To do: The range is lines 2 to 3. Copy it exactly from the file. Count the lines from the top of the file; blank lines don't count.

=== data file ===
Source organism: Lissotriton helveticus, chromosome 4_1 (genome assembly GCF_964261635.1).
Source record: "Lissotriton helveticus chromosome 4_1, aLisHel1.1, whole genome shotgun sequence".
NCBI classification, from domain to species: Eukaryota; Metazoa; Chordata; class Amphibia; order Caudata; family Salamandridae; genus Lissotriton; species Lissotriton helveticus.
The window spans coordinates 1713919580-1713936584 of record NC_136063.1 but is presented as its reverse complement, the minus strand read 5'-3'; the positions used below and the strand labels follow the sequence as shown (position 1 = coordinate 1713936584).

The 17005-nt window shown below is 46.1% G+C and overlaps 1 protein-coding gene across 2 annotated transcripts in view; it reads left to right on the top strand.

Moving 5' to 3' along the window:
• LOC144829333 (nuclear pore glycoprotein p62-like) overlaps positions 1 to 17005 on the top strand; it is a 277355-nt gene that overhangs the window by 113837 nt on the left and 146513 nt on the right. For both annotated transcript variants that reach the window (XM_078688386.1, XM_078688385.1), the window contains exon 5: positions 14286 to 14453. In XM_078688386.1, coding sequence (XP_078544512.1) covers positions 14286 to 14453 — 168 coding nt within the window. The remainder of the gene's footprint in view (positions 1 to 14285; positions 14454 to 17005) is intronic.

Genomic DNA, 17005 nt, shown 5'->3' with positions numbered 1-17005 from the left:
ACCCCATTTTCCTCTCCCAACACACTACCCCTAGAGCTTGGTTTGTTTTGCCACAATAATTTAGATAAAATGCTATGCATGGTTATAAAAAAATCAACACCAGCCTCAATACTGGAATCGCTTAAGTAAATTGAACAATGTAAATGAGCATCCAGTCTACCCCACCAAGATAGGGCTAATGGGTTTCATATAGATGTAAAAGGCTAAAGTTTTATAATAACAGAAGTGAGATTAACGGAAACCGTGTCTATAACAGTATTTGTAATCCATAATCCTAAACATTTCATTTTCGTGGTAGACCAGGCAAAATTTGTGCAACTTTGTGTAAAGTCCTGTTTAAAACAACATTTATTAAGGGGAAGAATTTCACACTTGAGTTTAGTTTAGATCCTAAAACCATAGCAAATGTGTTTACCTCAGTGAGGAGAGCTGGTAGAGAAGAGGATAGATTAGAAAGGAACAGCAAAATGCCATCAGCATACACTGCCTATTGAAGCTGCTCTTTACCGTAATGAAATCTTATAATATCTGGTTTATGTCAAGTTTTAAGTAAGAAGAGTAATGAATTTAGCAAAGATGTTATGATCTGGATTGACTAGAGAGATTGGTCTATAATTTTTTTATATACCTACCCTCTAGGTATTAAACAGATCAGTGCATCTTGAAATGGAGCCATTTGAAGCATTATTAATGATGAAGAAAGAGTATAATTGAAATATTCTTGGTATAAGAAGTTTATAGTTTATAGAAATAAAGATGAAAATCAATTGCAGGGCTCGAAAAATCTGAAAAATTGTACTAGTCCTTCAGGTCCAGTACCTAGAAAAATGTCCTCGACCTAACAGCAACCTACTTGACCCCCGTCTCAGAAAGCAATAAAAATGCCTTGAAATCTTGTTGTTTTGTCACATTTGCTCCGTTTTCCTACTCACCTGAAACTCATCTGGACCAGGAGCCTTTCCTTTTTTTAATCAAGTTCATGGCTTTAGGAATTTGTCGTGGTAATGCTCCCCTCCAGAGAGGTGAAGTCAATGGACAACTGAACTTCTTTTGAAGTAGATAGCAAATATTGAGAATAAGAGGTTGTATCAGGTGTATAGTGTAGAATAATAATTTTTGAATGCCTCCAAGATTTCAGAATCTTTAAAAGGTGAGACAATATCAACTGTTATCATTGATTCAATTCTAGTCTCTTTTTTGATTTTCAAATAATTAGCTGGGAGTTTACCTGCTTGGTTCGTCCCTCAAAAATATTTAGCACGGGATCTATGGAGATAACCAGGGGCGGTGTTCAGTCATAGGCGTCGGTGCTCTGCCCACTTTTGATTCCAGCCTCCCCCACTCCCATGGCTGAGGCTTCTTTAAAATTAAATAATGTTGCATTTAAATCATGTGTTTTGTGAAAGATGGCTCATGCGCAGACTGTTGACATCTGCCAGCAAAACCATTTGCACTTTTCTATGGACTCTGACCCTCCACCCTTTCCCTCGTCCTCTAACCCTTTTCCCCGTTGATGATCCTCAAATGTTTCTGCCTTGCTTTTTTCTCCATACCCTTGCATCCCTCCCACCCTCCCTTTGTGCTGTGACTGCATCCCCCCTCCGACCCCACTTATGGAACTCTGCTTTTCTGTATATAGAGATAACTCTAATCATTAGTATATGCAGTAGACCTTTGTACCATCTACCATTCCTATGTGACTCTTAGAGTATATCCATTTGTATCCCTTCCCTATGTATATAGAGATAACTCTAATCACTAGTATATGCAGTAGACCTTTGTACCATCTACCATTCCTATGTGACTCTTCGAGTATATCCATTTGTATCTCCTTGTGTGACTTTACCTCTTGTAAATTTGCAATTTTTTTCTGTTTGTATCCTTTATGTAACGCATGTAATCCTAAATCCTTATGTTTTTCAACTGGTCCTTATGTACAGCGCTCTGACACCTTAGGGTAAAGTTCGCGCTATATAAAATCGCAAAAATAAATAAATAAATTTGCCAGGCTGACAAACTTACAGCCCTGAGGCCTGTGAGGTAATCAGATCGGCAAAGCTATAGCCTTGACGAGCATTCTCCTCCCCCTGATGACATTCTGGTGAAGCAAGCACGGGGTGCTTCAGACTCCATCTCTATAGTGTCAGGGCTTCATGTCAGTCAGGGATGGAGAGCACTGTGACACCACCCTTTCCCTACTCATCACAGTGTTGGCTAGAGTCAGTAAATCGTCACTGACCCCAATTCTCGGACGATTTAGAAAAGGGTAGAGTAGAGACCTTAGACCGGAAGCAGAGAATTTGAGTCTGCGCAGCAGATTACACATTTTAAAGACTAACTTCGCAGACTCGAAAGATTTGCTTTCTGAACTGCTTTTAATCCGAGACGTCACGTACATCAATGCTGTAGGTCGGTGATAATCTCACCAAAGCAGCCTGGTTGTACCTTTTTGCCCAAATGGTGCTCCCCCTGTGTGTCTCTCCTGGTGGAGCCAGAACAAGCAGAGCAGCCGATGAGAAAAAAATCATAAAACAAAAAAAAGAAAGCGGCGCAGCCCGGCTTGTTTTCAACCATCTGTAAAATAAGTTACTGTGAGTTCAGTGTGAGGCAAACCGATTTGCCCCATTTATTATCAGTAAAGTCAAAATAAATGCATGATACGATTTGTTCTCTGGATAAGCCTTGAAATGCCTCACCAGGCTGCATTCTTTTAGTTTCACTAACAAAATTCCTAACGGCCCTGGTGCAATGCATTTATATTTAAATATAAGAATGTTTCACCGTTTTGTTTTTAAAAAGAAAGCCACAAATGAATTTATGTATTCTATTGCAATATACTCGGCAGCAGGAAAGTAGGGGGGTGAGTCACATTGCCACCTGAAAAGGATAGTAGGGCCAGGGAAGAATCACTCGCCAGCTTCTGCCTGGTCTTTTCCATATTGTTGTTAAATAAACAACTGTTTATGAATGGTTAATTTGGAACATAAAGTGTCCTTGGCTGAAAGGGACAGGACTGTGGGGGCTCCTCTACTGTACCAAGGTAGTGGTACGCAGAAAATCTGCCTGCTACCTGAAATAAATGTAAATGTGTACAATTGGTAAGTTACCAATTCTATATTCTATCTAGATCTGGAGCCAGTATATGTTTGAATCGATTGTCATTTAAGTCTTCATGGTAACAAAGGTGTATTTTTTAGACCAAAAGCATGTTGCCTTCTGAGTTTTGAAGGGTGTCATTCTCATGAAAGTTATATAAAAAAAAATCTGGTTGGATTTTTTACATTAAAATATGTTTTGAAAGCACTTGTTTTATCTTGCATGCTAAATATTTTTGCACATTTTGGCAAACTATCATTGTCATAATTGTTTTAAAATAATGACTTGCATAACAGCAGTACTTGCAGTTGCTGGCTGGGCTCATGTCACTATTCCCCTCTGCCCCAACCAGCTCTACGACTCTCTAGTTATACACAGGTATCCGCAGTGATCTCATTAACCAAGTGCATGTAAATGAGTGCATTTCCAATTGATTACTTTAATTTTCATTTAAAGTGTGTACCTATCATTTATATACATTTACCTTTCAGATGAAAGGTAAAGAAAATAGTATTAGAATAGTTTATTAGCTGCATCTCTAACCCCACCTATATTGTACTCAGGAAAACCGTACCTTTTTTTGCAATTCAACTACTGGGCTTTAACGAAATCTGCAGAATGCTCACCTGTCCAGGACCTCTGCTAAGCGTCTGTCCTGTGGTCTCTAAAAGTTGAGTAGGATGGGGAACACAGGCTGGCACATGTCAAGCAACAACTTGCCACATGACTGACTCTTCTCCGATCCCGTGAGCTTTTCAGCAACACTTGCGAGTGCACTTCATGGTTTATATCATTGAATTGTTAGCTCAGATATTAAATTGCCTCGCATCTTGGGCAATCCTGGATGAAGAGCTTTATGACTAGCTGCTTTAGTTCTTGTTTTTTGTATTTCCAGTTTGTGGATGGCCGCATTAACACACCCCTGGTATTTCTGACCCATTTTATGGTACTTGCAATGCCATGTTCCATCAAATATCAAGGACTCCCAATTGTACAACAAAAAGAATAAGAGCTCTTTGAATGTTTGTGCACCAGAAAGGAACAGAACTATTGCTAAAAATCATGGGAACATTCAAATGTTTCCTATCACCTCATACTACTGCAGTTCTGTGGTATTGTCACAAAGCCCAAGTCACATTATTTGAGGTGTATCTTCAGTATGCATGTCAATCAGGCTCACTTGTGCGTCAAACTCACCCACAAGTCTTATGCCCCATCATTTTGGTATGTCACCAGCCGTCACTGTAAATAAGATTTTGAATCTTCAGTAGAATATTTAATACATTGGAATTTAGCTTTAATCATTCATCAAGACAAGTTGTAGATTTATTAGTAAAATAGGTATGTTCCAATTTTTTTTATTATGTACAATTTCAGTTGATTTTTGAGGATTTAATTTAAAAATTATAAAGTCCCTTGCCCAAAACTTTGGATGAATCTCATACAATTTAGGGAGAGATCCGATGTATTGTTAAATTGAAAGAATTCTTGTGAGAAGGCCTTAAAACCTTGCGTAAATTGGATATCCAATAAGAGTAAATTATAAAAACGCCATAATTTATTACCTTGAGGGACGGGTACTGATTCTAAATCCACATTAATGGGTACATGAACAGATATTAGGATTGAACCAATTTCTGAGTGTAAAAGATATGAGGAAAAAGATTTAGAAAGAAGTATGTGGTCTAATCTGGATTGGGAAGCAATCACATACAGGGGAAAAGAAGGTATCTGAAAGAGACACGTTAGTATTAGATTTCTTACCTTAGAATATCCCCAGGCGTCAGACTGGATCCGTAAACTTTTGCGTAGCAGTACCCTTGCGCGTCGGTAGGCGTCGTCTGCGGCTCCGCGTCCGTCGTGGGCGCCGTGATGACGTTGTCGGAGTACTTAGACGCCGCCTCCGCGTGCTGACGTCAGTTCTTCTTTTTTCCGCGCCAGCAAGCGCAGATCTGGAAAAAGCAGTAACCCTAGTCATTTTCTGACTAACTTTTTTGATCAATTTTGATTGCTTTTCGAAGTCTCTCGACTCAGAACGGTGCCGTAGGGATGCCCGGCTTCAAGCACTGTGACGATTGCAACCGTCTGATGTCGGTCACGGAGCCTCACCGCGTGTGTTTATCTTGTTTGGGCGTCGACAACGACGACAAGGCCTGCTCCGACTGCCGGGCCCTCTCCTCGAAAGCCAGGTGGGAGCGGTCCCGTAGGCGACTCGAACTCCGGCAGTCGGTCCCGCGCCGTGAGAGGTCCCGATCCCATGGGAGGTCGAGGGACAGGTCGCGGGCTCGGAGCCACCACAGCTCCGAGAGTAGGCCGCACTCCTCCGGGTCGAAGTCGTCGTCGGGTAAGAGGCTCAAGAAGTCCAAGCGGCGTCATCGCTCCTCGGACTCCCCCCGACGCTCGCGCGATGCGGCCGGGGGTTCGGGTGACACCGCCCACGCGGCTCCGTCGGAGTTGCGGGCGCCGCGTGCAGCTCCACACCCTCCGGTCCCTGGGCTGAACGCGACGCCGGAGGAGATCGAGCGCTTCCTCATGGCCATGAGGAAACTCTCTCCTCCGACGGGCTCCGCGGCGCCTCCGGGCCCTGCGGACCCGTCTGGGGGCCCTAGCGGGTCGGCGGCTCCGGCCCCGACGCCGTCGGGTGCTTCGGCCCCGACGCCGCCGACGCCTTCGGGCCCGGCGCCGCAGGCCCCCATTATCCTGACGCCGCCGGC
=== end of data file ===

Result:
Source record: "Lissotriton helveticus chromosome 4_1, aLisHel1.1, whole genome shotgun sequence".
NCBI classification, from domain to species: Eukaryota; Metazoa; Chordata; class Amphibia; order Caudata; family Salamandridae; genus Lissotriton; species Lissotriton helveticus.